Lesson Objective: Reflect on a lesson by identifying critical learning opportunities
Grades 9-10 / ELA / Reflection
ELA.RI.9-10.2 | ELA.W.9-10.6 | ELA.SL.9-10.1a


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Discussion and Supporting Materials

Thought starters

  1. How does Mr. Hanify ensure students are ready before moving on to the next activity?
  2. What is meant by "the strategy is not the end"?
  3. Notice the questions Mr. Balla asks. How could you consider similar questions when reflecting on your practice?


  • Private message to Barbara Pope

Thanks again for this lesson. It is an inspiration, I'm sure, to new and older teachers such as myself. I too could not stop taking notes.

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  • Private message to Alfra Jeannele Robertson
I love this video. I taught middle school Pre-AP (seventh grade English) students for five out ten years. I would have been delighted to teach this lesson using the same mentor text. Now I am teaching fourth grade reading and writing in elementary school. Most of the students are struggling readers and writers. However, there are some relevant current issues that I will be teaching this year., and I will raise the level of expectations based on this video. Love it!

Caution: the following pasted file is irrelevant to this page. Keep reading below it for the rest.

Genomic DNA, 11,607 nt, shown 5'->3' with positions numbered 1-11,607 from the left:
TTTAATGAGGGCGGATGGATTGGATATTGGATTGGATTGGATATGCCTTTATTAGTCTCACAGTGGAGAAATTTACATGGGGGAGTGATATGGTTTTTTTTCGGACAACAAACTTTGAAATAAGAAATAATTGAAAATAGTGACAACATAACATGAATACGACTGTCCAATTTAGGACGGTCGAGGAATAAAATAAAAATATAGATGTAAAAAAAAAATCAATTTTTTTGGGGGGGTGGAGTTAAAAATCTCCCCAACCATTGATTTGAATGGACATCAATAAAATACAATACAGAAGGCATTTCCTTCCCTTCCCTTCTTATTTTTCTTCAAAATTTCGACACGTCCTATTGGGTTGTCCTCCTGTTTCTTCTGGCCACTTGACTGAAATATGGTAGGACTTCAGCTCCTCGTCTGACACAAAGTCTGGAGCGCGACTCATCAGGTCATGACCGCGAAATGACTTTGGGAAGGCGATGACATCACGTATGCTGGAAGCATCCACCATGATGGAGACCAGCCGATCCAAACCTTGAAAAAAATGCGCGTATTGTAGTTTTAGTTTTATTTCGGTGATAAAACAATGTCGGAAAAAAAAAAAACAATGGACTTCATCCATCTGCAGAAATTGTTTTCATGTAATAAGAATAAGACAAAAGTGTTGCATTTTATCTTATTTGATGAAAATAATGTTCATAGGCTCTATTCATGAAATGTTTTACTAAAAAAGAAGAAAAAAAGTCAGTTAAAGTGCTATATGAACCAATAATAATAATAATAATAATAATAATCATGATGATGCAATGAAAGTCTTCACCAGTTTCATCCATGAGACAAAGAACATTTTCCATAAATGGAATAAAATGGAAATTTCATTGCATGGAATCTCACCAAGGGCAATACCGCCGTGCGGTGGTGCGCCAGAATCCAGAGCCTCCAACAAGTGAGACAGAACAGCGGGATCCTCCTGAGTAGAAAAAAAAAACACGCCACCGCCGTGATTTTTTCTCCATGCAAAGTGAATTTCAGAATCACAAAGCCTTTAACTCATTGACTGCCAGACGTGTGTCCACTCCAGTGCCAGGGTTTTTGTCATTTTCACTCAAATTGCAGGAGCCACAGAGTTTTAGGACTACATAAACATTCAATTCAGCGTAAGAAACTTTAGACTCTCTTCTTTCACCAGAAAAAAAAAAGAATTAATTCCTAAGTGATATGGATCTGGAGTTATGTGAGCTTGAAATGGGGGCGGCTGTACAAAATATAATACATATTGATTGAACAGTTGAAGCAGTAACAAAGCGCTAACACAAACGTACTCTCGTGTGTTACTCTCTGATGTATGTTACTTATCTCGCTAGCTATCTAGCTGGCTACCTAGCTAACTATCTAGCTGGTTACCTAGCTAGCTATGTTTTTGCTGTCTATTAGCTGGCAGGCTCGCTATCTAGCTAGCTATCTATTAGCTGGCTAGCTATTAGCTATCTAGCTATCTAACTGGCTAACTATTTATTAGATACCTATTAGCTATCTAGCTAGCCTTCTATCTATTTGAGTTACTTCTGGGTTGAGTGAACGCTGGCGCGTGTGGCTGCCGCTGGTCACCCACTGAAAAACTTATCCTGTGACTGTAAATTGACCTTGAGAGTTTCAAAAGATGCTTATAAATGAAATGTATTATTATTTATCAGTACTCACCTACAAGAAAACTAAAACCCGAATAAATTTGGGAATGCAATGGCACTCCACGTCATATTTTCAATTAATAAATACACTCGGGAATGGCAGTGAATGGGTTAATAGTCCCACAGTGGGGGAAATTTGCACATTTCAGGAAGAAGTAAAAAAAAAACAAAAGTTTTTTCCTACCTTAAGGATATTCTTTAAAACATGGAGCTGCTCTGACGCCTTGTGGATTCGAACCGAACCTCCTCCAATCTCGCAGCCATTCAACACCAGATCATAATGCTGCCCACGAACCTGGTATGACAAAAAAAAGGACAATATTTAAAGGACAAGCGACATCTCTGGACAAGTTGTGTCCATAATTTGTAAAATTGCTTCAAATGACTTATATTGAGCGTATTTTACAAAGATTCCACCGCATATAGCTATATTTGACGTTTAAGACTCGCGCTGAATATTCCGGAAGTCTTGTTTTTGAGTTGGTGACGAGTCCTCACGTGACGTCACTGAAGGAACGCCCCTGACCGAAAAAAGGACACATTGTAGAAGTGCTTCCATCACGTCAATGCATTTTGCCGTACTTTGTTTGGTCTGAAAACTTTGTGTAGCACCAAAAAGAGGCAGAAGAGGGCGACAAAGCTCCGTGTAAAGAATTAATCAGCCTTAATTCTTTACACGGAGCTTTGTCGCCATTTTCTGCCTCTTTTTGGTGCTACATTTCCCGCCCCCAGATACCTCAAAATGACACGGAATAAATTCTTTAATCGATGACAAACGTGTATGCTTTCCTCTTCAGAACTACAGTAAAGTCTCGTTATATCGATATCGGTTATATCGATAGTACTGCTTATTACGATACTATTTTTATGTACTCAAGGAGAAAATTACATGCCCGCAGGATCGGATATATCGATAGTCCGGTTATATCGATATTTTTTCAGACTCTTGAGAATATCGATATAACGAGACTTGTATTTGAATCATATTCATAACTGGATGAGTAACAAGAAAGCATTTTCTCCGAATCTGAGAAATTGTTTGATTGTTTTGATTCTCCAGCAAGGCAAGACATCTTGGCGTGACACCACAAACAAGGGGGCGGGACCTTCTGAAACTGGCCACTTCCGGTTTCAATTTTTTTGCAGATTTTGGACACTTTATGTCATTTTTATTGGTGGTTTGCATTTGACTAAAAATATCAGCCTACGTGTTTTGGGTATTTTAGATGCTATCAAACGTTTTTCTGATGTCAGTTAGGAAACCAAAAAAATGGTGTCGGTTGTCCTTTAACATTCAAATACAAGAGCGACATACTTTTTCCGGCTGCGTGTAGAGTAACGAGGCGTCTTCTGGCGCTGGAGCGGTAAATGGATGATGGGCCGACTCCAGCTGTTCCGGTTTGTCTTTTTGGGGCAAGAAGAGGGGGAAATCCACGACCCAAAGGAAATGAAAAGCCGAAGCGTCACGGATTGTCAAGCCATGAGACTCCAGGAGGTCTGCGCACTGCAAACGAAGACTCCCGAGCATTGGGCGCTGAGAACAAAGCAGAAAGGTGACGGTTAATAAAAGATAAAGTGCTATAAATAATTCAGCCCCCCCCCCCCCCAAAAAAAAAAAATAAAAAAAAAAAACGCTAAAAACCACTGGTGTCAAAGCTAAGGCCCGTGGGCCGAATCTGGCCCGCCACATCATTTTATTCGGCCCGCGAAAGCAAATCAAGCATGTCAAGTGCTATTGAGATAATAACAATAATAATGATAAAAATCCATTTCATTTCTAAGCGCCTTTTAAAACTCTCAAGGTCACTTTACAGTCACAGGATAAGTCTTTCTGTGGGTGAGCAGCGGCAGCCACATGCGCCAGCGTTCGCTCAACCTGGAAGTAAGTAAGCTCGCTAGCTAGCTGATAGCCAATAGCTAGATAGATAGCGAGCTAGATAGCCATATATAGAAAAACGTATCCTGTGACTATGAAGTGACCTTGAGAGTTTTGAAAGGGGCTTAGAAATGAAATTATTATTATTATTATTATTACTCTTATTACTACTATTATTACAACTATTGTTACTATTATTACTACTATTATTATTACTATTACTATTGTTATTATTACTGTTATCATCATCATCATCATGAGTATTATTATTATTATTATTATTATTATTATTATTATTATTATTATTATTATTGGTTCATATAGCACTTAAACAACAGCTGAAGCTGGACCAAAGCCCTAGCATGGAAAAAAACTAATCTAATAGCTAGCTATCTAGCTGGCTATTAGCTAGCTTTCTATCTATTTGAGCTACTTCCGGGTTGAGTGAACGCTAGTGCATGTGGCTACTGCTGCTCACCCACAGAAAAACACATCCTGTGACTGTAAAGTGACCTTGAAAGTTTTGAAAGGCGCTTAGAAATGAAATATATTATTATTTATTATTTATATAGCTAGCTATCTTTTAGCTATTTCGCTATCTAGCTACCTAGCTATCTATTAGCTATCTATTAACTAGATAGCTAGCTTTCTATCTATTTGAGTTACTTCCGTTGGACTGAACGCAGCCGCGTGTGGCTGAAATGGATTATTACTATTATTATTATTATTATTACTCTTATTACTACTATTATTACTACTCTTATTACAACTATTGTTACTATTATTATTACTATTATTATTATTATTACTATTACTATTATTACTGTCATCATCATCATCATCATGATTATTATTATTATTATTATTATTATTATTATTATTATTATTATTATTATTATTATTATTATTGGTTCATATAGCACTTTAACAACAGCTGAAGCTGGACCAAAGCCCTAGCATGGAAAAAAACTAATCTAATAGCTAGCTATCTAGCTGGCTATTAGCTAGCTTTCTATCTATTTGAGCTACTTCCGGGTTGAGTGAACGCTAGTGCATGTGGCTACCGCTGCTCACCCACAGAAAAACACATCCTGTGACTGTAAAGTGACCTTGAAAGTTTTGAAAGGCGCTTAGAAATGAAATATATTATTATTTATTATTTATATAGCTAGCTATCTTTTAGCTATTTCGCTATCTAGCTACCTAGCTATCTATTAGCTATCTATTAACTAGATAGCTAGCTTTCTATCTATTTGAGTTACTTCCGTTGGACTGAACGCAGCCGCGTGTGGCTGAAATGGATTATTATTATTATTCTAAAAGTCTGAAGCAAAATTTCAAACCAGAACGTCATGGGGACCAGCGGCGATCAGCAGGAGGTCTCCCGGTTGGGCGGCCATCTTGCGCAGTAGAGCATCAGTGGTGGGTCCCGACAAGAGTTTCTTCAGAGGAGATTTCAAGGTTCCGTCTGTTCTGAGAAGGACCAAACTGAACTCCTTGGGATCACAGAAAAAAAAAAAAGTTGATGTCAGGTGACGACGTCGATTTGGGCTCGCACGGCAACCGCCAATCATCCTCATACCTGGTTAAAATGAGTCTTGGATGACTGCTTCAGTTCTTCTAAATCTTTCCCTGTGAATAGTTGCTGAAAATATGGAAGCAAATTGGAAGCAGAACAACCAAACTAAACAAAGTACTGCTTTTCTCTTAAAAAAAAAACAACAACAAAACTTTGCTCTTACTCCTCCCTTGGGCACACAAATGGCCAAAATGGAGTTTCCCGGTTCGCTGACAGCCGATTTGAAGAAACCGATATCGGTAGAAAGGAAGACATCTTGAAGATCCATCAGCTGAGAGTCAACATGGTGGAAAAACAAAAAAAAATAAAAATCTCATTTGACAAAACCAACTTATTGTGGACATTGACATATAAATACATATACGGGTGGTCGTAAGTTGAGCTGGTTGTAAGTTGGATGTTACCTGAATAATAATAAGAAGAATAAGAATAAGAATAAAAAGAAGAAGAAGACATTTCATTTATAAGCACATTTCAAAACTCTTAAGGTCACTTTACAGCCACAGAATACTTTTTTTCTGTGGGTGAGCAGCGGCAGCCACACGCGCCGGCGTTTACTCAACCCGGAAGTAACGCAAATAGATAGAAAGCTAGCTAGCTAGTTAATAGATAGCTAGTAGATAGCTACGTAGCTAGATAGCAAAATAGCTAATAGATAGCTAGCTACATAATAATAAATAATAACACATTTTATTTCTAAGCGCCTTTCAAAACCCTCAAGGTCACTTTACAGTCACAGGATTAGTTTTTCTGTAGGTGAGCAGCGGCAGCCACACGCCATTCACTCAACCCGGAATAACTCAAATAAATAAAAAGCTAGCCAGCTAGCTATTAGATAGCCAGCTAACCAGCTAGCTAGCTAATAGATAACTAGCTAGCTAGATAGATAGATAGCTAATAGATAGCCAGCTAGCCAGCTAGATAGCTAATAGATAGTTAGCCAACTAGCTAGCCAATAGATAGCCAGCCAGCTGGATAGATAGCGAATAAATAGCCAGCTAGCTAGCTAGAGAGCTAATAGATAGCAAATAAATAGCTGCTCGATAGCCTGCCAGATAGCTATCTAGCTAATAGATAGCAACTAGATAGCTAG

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  • Private message to Helene Previl
I love it and could not stop taking note.
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  • Private message to Patrcia Mesch
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  • Private message to Maria Acedo
Every video on this channel is so helpful for me as a teacher. It has become my rubric when I am trying to teach a specific skill or a teaching strategy that I would like to use and eventually become a master in teaching. It helps me so much in reflecting the lesson I had done while utilizing the strategy plus I feel like I have just done an inter-visitation to use in my own classroom practice. This is really a very helpful site for teachers like me. I wouldn't have to read as I have so little time to do so and watching someone in action makes it more meaningful for me to reflect on my craft.
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    02:02 TEXT:
    Common Core: ELA
    Post-Class Analysis
    Teaching “Evidence & Arguments”

    Part 3:

    02:02 TEXT:
    Common Core: ELA
    Post-Class Analysis
    Teaching “Evidence & Arguments”

    Part 3: After the Class